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HP 1920 SNMP monitoring

 
Lars_nijhuis32
Occasional Visitor

HP 1920 SNMP monitoring

Hello everybody,

I have a question regarding monitoring an hp switch using SNMP, i am quiet new to SNMP.
I have read up the basic principles for SNMP monitoring and i have some questions:

I have downloaded the MIB list for the switch and have enabled the SNMP on the switch.
But how can i get the OID out of the MIB list/files i have downloaded?

also is there an guide for snmp monitoring for hp switches?

1 REPLY
Matti_Kurkela
Honored Contributor

Re: HP 1920 SNMP monitoring

MIB files are basically text files with some strict formatting rules to enable them to be processed automatically.

If you want to look up numerical OIDs from MIB files, you will need a "MIB Browser" utility program.

In theory, you could look up a small number of OIDs manually by just reading the appropriate MIB files, but that's going to be a very tedious job.

Most MIB files have an IMPORTS clause at the beginning, referring to other MIB files (usually very standard ones, like RFC1155-SMI, RFC-1212 or RFC1213-MIB). Then, they define their UID space starting from a particular base UID.

For example, HP-UNIX MIB imports the "enterprises" keyword from RFC1155-SMI. That keyword refers to UID .1.3.6.1.4.1, or "iso.org.dod.internet.private.enterprises" in text form. Then, the first few definitions in the file are:

hp              OBJECT IDENTIFIER ::= { enterprises 11 }
nm OBJECT IDENTIFIER ::= { hp 2 }
system OBJECT IDENTIFIER ::= { nm 3 }
interface OBJECT IDENTIFIER ::= { nm 4 }

That means, it defines UID .1.3.6.1.4.1.11.2 as "iso.org.dod.internet.private.enterprises.hp.nm", adding some new levels to the UID tree structure. After that, there is a branch in the structure: ...enterprises.hp.nm.system and ...enterprises.hp.nm.interface will be .1.3.6.1.4.1.11.2.3 and .1.3.6.1.4.1.11.2.4, respectively.

The actual data is typically held in the leaf nodes of the UID tree, which will have a more elaborate definition in the MIB file:

computerSystemUpTime OBJECT-TYPE
        SYNTAX  TimeTicks
        ACCESS  read-only
        STATUS  mandatory
        DESCRIPTION
                "Time since the last boot."
        ::= { computerSystem 1 }

That's the definition for .1.3.6.1.4.1.11.2.3.1.1.1, or ...enterprises.hp.nm.system.general.computerSystem.computerSystemUpTime. It is a read-only value of standard type TimeTicks, i.e. hundredths of a second. It is a non-negative number between 0 and (2e32-1), inclusive.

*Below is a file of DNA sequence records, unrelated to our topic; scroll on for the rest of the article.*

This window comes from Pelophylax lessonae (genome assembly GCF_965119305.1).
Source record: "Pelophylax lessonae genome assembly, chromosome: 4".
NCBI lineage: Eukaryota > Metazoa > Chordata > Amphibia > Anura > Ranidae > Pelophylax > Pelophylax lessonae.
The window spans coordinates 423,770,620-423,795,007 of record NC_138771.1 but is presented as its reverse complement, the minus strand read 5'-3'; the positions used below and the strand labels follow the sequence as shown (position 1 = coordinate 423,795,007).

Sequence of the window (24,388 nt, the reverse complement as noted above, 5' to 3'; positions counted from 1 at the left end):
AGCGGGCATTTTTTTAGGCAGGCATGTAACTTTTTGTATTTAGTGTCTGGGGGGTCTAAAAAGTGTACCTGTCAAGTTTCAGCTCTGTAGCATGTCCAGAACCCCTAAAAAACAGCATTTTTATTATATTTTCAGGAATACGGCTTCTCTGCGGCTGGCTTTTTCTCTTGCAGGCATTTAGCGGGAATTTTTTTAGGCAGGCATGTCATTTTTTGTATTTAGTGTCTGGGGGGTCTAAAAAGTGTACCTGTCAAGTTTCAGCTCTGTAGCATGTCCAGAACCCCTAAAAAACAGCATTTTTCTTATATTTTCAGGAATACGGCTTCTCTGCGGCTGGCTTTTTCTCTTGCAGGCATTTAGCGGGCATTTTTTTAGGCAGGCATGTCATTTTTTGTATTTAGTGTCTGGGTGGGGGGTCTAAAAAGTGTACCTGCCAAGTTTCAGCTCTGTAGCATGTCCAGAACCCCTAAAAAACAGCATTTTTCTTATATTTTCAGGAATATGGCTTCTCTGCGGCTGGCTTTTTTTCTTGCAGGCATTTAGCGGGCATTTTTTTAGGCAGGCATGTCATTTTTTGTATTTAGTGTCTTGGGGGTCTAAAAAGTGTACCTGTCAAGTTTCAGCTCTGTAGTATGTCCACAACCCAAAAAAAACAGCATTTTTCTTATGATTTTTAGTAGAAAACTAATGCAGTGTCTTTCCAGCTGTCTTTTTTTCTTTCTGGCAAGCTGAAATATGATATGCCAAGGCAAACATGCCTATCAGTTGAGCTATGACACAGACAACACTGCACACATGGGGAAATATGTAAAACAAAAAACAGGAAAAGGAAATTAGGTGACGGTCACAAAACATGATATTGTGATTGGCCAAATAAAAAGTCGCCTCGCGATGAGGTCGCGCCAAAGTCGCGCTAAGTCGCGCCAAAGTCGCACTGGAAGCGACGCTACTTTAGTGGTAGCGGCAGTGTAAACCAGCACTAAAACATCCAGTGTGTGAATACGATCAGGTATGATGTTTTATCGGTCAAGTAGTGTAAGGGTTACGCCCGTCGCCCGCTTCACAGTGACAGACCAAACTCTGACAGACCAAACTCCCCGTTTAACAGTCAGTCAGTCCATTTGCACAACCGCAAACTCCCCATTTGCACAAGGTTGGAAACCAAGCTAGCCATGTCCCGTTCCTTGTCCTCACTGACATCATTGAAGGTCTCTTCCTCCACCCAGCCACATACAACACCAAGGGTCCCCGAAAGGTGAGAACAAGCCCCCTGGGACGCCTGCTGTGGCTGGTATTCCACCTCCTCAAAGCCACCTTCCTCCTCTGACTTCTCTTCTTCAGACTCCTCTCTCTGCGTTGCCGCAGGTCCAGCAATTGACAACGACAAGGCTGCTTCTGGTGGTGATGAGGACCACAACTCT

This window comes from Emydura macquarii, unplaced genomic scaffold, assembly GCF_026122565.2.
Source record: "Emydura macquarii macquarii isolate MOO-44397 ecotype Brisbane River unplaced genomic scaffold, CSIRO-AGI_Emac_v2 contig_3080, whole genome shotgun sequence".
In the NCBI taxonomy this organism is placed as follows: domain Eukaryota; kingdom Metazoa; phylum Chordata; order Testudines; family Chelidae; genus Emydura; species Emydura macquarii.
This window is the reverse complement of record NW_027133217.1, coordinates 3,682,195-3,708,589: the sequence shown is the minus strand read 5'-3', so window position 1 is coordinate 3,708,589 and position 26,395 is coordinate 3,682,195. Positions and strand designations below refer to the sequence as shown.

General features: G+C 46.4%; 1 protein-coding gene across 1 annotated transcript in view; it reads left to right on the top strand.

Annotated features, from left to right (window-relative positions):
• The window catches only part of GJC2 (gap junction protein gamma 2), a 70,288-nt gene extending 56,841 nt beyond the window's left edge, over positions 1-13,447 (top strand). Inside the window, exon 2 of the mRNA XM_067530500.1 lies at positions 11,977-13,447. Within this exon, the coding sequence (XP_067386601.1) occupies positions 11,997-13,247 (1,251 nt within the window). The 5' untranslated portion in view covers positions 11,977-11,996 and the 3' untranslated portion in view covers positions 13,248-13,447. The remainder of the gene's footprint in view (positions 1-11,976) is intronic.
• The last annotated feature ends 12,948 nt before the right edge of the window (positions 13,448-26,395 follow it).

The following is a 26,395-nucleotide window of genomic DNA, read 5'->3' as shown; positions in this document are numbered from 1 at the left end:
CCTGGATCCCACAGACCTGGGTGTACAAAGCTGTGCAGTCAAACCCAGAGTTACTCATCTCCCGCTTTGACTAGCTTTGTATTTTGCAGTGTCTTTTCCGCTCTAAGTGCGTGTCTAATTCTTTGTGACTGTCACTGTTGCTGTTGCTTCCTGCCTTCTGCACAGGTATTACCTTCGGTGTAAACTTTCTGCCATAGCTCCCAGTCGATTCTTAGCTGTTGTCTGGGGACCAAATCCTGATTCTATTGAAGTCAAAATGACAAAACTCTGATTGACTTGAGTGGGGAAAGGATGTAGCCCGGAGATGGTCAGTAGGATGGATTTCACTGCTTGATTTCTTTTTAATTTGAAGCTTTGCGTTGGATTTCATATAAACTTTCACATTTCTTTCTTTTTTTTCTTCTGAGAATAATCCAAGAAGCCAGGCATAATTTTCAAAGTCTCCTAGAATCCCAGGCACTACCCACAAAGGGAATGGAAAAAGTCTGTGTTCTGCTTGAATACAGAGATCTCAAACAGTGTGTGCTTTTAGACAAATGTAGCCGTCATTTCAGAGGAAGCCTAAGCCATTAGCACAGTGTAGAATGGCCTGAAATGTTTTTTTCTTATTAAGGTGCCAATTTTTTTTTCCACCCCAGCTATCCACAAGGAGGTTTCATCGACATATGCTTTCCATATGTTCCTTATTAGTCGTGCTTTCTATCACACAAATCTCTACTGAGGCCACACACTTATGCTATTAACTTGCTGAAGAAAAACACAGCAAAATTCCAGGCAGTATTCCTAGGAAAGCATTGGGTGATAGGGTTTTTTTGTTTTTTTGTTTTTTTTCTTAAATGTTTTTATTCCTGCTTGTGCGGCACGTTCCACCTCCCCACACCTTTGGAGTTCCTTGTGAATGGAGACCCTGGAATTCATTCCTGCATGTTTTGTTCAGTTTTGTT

Usually, your SNMP monitoring application should be reading the MIB files and using them to translate the UIDs and their values into human-readable strings and meaningful display formats. Some SNMP utilities can also walk through the SNMP information available from a particular network device and present the available information as a list.

Some parts of the UID trees are defined as containing tables of information, e.g. a some types of information for each port of a switch. To present such a SNMP table in a meaningful way, you'll usually need an application to do it for you: picking the data you want manually from a list-form SNMP walk output is extremely tedious.

In short, you'll need a MIB browser utility to visualize the structure of the SNMP information for you. Such an utility might be integrated in your monitoring software, or it might be a separate utility you'd use to identify the right OIDs you would then plug into the actual monitoring software.

The next question will inevitably be, which operating system are you running, on your monitoring system, and/or on your workstation that you would use for visualizing the UID structure and looking up the UID numbers as necessary?

On Linux, I use the Net-SNMP command-line tools (snmpwalk, snmptable) for verifying that SNMP connectivity exists and the desired information is actually available from a given device. I also use mbrowse ( https://sourceforge.net/projects/mbrowse/ ) mainly to visualize the UID tree, but it can also send SNMP queries and do some of the things the command-line tools can do.

Network switches are usually fairly easy to monitor with SNMP, as they are likely to have much of their interesting information in the standard iso.org.dod.internet.mgmt.mib-2 sub-tree, or .1.3.6.1.2.1.*.

MK